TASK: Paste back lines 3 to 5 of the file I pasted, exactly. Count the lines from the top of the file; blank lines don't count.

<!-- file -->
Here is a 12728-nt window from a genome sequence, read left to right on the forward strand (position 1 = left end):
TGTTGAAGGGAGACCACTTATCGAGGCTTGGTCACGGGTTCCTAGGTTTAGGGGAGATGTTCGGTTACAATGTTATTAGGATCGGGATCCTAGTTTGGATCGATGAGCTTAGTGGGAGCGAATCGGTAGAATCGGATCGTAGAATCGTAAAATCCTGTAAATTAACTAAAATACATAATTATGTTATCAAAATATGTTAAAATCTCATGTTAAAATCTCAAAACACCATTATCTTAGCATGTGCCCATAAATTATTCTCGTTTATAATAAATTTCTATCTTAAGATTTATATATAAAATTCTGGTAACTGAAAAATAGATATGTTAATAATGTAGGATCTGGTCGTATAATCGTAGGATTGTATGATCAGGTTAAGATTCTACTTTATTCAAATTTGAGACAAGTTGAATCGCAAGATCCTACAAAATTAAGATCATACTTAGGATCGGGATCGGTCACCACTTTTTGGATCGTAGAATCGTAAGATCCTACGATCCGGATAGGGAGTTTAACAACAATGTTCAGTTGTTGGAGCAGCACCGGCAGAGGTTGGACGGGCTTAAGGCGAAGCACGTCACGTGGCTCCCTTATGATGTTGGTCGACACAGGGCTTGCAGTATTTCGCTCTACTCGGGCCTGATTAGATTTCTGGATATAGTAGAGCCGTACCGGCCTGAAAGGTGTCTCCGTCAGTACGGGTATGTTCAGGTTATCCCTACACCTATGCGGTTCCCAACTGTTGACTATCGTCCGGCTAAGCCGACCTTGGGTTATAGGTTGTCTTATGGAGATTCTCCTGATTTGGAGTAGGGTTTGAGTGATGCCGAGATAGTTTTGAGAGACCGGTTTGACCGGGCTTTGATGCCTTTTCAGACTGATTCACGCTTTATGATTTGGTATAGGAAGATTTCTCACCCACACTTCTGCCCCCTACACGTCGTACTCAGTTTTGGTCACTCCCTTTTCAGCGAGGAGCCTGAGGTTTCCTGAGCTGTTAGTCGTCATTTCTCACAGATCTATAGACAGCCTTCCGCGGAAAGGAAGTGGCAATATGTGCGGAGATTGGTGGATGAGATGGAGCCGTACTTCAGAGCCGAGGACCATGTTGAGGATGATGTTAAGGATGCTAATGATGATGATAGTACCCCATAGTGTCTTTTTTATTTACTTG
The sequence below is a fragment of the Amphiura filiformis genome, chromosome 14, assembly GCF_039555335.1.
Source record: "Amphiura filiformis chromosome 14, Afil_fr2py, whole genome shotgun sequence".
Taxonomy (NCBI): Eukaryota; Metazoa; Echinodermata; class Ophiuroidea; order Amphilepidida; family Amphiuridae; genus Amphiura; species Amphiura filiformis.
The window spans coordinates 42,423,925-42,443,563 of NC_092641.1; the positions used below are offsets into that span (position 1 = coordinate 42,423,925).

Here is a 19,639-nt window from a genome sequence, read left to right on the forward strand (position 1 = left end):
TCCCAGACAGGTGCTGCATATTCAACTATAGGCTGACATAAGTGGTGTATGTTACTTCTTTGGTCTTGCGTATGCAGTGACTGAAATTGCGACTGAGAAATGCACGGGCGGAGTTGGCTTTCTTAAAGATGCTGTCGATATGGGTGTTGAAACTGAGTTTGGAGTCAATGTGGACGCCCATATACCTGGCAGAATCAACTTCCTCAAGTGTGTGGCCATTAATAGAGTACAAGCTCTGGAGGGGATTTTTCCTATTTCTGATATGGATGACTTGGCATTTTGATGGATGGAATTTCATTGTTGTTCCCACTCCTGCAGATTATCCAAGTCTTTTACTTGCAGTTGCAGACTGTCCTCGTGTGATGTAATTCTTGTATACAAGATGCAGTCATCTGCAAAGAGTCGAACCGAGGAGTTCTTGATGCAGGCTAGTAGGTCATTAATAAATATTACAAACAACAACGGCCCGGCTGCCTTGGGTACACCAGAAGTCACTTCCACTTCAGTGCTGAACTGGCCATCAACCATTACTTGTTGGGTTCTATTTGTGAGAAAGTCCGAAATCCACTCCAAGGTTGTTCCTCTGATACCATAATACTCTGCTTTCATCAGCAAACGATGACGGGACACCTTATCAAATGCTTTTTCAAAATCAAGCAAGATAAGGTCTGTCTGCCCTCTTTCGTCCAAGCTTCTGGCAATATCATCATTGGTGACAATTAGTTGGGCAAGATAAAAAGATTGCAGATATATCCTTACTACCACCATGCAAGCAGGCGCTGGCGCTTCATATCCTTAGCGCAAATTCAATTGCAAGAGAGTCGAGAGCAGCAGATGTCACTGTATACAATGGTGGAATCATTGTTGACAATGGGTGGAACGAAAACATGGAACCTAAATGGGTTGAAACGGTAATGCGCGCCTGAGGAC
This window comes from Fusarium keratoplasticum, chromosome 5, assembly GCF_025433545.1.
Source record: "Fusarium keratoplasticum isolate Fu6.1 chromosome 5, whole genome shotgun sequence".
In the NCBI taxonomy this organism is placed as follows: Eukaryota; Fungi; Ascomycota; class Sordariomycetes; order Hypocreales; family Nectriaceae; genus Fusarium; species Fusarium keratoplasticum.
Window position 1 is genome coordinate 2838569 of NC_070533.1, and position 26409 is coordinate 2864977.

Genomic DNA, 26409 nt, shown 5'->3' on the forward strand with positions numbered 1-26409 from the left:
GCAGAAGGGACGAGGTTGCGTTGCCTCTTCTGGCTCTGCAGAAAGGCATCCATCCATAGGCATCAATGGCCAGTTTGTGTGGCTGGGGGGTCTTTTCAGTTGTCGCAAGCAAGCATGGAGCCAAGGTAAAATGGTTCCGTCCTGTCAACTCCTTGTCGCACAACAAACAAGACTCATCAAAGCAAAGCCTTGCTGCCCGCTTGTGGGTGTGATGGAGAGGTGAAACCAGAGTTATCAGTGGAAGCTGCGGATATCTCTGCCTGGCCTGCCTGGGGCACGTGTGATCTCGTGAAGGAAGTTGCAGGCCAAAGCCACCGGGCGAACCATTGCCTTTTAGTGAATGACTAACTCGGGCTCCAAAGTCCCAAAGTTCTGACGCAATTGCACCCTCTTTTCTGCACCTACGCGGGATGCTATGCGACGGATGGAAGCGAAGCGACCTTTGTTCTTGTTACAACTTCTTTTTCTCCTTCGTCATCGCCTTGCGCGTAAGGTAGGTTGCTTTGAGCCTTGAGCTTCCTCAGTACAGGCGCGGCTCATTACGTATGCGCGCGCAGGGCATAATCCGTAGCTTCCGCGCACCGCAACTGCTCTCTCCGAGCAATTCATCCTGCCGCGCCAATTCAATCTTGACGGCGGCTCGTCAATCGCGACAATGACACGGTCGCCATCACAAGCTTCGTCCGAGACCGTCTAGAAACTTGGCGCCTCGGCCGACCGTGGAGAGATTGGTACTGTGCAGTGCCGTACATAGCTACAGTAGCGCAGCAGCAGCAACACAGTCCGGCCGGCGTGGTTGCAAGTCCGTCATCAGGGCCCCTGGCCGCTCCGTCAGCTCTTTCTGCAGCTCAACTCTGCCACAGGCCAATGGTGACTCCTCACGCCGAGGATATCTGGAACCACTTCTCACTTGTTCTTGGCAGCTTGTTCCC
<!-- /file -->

The sequence below is a fragment of the Amphiura filiformis genome, chromosome 14, assembly GCF_039555335.1.
Source record: "Amphiura filiformis chromosome 14, Afil_fr2py, whole genome shotgun sequence".
Taxonomy (NCBI): Eukaryota; Metazoa; Echinodermata; class Ophiuroidea; order Amphilepidida; family Amphiuridae; genus Amphiura; species Amphiura filiformis.